We wake up early even when it’s a holiday. We bathe and get dressed in festive finery. We get our children to do it too, whether they bloody well like it or not. The Lord’s on his way and we’ll be damned if we don’t give it all we’ve got.
We then crane our necks through windows and doors to catch a sight of the procession. It comprises of a few dozen people playing Nashik dhols, a few tashas and nagaraas and assorted cymbals (that last word looks so lost and lonely there among the native ones – but trust me, the only thing these cymbals and those used in any other culture have in common is that they create a ringing kinda sound). The actual idol is carried carefully by the chosen one, whose arms will pain inexhorably for the next few hours. In terms of sound, it’s like having your eardrums being used as er, drums. But the beat is so infectious, any true-blue Maharashtrian will experience a strange impulse to seize a lejhim and burst into dance. But not just yet.
Now comes the time to, for the lack of a better word, install the effigy of the Lord in it’s designated space. This space is where all hell and creativity break loose. Every kind of art style from art-deco to the downright expressionistic is used to decorate the Lord’s personal space till lo and behold, the makhar comes into being. Everything from glitter and sequins to sea-shells, flowers and thermocol are ingeniously used to bring about a variety of sociopolitical themes and current affairs. The Lord sits surrounded by such ideological cornucopia and smiles benignly from under the trunk, the tusks and about half a kilo to twenty-five kilos of Dadar flower-market’s best. Well, at least, we’ll pretend that’s true.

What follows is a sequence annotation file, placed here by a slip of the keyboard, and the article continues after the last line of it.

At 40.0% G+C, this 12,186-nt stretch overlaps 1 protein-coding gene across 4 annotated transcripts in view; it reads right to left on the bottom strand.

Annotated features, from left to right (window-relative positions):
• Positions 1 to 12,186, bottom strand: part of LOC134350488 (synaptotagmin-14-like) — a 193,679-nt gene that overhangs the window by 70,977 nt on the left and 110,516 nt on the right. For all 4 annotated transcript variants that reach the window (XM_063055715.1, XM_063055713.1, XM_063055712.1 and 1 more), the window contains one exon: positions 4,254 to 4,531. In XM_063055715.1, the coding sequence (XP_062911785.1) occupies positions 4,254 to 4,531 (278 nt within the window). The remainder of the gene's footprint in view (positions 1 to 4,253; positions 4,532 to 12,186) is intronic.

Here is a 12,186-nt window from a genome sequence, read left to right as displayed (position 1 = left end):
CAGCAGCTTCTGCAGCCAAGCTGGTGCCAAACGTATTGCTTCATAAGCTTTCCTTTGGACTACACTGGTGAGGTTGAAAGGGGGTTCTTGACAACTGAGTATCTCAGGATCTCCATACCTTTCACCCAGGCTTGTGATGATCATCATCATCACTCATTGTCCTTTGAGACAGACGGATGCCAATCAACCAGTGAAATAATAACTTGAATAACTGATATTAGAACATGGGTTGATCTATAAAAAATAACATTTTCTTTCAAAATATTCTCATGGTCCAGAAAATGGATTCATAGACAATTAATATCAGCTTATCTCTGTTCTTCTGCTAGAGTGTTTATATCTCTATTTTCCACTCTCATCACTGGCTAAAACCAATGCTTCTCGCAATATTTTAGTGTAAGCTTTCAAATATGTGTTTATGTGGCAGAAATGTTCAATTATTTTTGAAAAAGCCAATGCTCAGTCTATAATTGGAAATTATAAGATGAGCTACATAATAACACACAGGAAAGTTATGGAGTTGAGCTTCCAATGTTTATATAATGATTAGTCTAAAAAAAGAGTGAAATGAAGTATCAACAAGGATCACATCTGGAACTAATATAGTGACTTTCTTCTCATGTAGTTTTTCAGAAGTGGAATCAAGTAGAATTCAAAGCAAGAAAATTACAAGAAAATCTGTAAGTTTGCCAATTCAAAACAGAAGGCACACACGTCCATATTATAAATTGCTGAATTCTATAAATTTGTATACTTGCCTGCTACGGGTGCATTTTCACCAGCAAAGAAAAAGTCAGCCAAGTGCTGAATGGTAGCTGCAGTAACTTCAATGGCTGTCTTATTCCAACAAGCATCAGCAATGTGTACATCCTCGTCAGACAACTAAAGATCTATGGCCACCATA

And then, we’ll queue outside his court – our coconuts, betel-nuts, flowers and incense in hand, our wishes and our faith in place. We’ll wait for hours, to have just a minute in his presence. And in that one minute, we’ll thank, we’ll complain, we’ll pray, we’ll ask. And above all, we’ll hope that he’s listening.
We won’t bother if this isn’t ‘our’ festival. We won’t care if this isn’t our God. We’ll help make the prasad and line up to get it later. We’ll help with the arrangements – for the loudspeaker, for the bhajan tapes, for the variety entertainment programmes. We won’t know who the hell this Lokmanya Tilak chap was, and how he’s got anything to do with this. But we’ll organise the truck on the day of the immersion and we’ll dance unabashedly in the procession, lejhim in hand and gulaal in hair, shouting “Ganpati Bappa Morya” till our throats run dry.
Did God create man? Or did man create God? Did the Great Creator say let there be humanity? Or did primitive humans call into being with their collective faith, the Supreme Being?
We’re not bothered by such theological debates. For the next ten days, we’re all believers.